Category 3 or 4 hurricane predicted
Mandatory Evacuations ordered
Mandatory evacuations. Hurricane Harvey is projected to be a Category 3 or 4 hurricane upon impact and is expected to make landfall on the Texas Coast Saturday at 6am. Mandatory Evacuations are in effect in the following areas: Mathis, Port Lavaca, Port Aransas, Rockport, San Patricio County, Calhoun County, Ingleside, Portland, Matagorda County, Jackson County, Brazoria County, Refugio County, and Nueces County.
Corpus Christi, Victoria County and Bolivar Peninsula are currently under Voluntary Evacuation notices.
Texas Governor Greg Abbott ordered in 700 troops from the Texas Army, Air National Guards, Texas State Guard and the Texas Military Department, to work alongside emergency responders and other volunteers and civilians in Victoria and College Station.
The current track of the storm takes the center near Corpus Christi. After landfall, Harvey is expected to decelerate and turn to the east-northeast, setting the stage for heavy rainfall on Friday and into the weekend over portions of Texas from the Hill Country (including San Antonio and Austin), points south to the Coastal Bend (including Corpus Christi), and points north and east into southeast Texas (including Houston and Galveston).
On Thursday afternoon, Harvey’s winds strengthened to 80 mph (128 km/h). Rain is expected from 10 to 20 inches, with some areas maybe experiencing 30 inches. Flash floods and 115 mph winds are possible.
Driving into flood waters may be the most dangerous things one could ever do. Most cars will float (and be swept away) in 18-24 inches of moving water. Trucks and SUVs are not much better with only 6-12 more inches of clearance. Creeks and rivers can rise very rapidly and the road bottom can also wash away making the water much deeper than it appears.
Once cars are swept downstream they are will often roll to one side or perhaps flip over entirely. The driver has a few precious seconds to escape the vehicle. In fact, many drivers panic as soon as the vehicle submerges and are found later with their seat belt intact.
- Flash flooding is the leading cause of weather-related deaths in the U.S.- approximately 200 deaths per year
- Over 50% of flood-related drownings are vehicle-related in the U.S. In Texas, 76% of deaths are vehicle-related.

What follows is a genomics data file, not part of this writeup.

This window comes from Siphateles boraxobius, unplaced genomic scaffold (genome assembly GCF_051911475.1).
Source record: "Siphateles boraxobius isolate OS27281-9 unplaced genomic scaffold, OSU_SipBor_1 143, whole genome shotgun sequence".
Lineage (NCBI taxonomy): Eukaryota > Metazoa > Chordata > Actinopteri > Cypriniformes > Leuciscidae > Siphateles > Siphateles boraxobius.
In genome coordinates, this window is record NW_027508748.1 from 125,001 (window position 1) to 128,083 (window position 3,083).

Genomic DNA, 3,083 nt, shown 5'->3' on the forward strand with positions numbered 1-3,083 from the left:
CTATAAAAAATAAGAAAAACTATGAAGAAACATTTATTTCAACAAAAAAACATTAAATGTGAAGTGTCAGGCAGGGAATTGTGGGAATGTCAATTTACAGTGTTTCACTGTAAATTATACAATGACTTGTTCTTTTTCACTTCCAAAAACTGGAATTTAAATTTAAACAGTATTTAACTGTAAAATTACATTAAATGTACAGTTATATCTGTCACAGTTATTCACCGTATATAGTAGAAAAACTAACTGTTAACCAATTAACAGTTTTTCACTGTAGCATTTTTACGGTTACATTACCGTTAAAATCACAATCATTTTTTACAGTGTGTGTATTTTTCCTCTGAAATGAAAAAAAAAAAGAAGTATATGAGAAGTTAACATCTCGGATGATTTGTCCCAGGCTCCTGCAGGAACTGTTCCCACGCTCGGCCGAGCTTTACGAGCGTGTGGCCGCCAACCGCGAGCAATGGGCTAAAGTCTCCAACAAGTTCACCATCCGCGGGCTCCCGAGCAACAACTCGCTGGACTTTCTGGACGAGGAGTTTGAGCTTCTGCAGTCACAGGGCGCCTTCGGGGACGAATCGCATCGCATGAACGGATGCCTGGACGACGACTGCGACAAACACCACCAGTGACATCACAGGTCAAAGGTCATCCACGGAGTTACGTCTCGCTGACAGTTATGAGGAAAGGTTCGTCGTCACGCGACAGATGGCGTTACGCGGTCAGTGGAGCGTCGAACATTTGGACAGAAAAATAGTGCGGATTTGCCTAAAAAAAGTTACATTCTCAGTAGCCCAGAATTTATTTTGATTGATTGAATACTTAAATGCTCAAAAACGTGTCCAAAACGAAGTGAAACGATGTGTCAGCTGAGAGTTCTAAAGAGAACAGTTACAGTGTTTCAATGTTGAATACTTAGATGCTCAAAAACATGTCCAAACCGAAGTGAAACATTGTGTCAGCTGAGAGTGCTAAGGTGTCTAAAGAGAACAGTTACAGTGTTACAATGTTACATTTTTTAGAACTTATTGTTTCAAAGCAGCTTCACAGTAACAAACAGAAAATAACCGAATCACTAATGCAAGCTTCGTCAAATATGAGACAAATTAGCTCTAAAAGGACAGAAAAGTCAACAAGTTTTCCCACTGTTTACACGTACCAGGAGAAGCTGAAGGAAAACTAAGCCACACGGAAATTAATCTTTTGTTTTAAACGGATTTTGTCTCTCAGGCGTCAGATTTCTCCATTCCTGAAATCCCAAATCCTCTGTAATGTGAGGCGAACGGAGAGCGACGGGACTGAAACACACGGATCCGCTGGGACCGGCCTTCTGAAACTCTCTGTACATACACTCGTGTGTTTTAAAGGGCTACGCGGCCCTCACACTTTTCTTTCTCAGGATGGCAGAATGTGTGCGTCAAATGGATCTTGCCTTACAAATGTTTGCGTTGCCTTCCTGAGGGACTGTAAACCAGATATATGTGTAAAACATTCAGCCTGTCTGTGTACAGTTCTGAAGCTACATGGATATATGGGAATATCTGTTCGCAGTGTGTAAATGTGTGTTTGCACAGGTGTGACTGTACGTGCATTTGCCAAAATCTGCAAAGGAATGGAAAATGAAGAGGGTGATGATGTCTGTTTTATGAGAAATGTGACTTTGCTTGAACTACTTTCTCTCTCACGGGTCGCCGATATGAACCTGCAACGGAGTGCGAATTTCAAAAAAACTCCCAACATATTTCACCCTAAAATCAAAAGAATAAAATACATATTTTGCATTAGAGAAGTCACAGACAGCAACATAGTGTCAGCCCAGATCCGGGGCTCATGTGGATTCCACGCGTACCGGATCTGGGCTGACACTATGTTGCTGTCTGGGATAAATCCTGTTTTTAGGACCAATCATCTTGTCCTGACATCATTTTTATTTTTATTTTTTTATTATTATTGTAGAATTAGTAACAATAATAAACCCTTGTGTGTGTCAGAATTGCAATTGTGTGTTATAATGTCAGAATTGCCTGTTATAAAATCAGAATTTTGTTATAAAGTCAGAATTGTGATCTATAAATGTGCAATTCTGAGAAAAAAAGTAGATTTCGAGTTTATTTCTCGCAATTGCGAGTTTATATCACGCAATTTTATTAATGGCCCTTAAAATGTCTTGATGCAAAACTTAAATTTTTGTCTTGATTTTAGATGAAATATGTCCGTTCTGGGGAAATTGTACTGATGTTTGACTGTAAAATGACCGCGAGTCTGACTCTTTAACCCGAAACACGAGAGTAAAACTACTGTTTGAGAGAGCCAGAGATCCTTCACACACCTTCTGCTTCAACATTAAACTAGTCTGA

- Texas is the state with the most flood/flash flood deaths in the past 36 years.
The following guidelines could help those under evacuation alerts:
- Pack emergency supplies for two to three days. Some items to add to your prepacked emergency bag include one gallon of water per person per day; food that won’t spoil and a manual can opener; all medicines; smartphone and charger; and food and supplies for your pets.
- Gather health and first-aid items. In addition to a first-aid kit, prescriptions and medications, take items for children or seniors with special needs. Don’t forget diapers, wipes, bottles and formula.
- Get gas. Fill up your vehicle as soon as possible.
- Plan your route. Check the Internet or the news for road closures and authorized evacuation routes. Don’t take shortcuts.
- Keep mobile phones charged. In addition to your phone’s electrical outlet charger, take a charger that plugs into the car. Consider buying a solar charger, as well.
- Take a portable radio. Pack extra batteries, and if you have a national weather radio, bring it along, too.
- Gather important papers. In addition to financial account information, the Insurance Information Institute suggests taking official documents, such as birth and marriage certificates; passports; Social Security cards; wills; deeds; recent tax returns; and stocks, bonds and other negotiable certificates.
- Inform extended family. Tell a family member about your planned destination and route.
- Notify your employer. Call the emergency contacts the company provides.
- Pack pets. Find out if local animal shelters provide emergency shelter for pets or which hotels allow pets. Most evacuation shelters won’t allow them because of health and safety regulations.
- Seek refuge. Now’s the time to use those emergency service mobile apps and your texting tree. Get in touch with emergency organizations, such as the American Red Cross, Salvation Army or Federal Emergency Management Agency for shelter information.
- Secure your home. Lock doors and windows. Unplug electrical equipment, such as appliances and electronics, but leave freezers and refrigerators plugged in. Post a note that says when you left and where you’re headed.
- Grab comfort items. Take favorite toys or games for the kids or a favorite knitted throw.
- Rely on emergency services to reunite family members. Turn to emergency service providers and local law enforcement if you get separated from your loved ones.
- Make safety your top priority. Only return to your home when local authorities say it’s safe to do so. Safety precautions, such as wearing sturdy shoes and gloves, are a must. Homeowners should look out for exposed nails, sharp metal and other hazards, depending on the type of disaster that struck. Also be aware of downed power lines and possible gas leaks.